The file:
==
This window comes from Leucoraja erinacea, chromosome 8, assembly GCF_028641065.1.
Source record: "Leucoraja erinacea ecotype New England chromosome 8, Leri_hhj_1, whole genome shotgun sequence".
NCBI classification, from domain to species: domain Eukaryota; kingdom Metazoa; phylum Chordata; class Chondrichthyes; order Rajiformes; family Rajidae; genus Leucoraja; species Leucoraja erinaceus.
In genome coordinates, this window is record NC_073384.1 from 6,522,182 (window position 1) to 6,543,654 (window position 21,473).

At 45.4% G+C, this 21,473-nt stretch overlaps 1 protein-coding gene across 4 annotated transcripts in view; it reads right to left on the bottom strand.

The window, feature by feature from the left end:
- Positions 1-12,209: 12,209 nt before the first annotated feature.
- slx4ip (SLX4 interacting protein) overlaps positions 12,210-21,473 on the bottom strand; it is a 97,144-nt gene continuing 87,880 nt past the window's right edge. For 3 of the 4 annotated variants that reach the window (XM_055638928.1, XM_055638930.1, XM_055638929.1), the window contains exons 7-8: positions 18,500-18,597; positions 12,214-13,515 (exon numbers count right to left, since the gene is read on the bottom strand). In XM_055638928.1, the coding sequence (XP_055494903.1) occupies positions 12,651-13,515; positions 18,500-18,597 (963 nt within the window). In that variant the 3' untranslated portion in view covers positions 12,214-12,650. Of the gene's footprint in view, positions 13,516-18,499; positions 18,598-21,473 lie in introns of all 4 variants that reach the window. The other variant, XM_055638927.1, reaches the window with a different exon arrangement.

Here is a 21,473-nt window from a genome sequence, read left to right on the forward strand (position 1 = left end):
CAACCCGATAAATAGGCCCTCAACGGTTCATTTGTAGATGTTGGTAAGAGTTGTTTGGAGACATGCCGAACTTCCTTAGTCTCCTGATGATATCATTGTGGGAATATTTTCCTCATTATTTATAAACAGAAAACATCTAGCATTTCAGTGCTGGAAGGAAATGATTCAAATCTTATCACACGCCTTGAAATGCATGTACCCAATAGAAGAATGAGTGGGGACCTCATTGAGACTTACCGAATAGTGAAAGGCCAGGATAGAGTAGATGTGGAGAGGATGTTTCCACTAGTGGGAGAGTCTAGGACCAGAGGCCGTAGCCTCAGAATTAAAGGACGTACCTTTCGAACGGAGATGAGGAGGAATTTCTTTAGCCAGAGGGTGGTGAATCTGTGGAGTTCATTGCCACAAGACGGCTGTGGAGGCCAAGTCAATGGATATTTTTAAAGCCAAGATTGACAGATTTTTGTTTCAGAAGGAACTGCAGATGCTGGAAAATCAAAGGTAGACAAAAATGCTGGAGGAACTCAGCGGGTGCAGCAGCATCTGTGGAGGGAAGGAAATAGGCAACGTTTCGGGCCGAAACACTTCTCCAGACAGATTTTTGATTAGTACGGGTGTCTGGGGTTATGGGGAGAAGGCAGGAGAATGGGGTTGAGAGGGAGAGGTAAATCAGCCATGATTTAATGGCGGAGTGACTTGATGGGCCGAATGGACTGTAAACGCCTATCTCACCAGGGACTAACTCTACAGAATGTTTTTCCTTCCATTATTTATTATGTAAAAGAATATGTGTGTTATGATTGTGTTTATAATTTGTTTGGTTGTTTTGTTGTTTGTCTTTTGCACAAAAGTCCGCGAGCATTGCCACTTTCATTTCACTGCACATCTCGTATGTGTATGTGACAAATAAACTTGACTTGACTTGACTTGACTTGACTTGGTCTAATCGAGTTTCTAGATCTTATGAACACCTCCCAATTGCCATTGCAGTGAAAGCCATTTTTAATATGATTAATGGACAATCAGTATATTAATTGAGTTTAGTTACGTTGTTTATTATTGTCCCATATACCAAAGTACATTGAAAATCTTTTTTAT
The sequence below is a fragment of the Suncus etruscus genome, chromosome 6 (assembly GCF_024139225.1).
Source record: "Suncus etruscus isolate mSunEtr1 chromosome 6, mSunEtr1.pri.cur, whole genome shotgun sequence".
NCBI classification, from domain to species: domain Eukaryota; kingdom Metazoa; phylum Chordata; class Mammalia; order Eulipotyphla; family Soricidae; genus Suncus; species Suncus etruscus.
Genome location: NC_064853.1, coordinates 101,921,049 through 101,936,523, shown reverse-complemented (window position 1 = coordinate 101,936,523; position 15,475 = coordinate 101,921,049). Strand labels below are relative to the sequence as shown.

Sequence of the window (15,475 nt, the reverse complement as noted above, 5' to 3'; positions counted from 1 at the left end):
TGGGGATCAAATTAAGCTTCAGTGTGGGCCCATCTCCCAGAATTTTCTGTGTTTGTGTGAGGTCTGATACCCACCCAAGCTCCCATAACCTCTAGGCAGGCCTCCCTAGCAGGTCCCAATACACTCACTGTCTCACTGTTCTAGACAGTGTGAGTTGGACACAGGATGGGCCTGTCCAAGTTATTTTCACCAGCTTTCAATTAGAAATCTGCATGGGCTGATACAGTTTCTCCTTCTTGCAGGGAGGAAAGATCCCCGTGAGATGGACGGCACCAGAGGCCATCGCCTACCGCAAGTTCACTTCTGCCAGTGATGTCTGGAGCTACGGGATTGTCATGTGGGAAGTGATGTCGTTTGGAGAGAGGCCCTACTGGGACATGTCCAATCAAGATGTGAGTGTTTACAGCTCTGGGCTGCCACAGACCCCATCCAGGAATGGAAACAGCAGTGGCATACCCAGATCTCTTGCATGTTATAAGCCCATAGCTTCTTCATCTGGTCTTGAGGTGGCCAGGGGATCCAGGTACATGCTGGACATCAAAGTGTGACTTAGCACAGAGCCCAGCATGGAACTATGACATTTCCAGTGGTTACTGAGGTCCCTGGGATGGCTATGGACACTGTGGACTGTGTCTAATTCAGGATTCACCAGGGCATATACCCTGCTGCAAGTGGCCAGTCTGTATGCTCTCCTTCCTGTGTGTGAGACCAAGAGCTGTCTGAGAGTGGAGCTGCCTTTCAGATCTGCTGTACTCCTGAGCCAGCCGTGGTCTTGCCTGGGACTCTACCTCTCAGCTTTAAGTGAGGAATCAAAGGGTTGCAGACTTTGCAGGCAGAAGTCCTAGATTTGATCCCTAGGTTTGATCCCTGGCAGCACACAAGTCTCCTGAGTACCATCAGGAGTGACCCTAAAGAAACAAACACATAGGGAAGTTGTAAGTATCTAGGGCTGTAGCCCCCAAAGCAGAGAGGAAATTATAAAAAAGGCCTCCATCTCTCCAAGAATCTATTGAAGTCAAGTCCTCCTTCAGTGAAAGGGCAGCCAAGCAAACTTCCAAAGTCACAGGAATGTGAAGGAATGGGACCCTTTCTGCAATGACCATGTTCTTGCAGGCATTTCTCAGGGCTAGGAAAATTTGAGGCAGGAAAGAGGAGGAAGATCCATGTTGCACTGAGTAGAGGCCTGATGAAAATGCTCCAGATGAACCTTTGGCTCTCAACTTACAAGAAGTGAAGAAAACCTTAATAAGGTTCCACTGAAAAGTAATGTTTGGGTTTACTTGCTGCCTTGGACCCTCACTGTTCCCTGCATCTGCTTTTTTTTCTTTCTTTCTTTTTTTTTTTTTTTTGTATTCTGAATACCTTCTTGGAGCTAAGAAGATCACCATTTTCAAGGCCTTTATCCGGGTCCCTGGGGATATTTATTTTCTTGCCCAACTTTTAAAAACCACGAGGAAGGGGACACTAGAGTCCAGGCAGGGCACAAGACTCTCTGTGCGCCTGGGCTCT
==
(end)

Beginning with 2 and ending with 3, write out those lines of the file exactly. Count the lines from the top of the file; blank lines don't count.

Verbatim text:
Source record: "Leucoraja erinacea ecotype New England chromosome 8, Leri_hhj_1, whole genome shotgun sequence".
NCBI classification, from domain to species: domain Eukaryota; kingdom Metazoa; phylum Chordata; class Chondrichthyes; order Rajiformes; family Rajidae; genus Leucoraja; species Leucoraja erinaceus.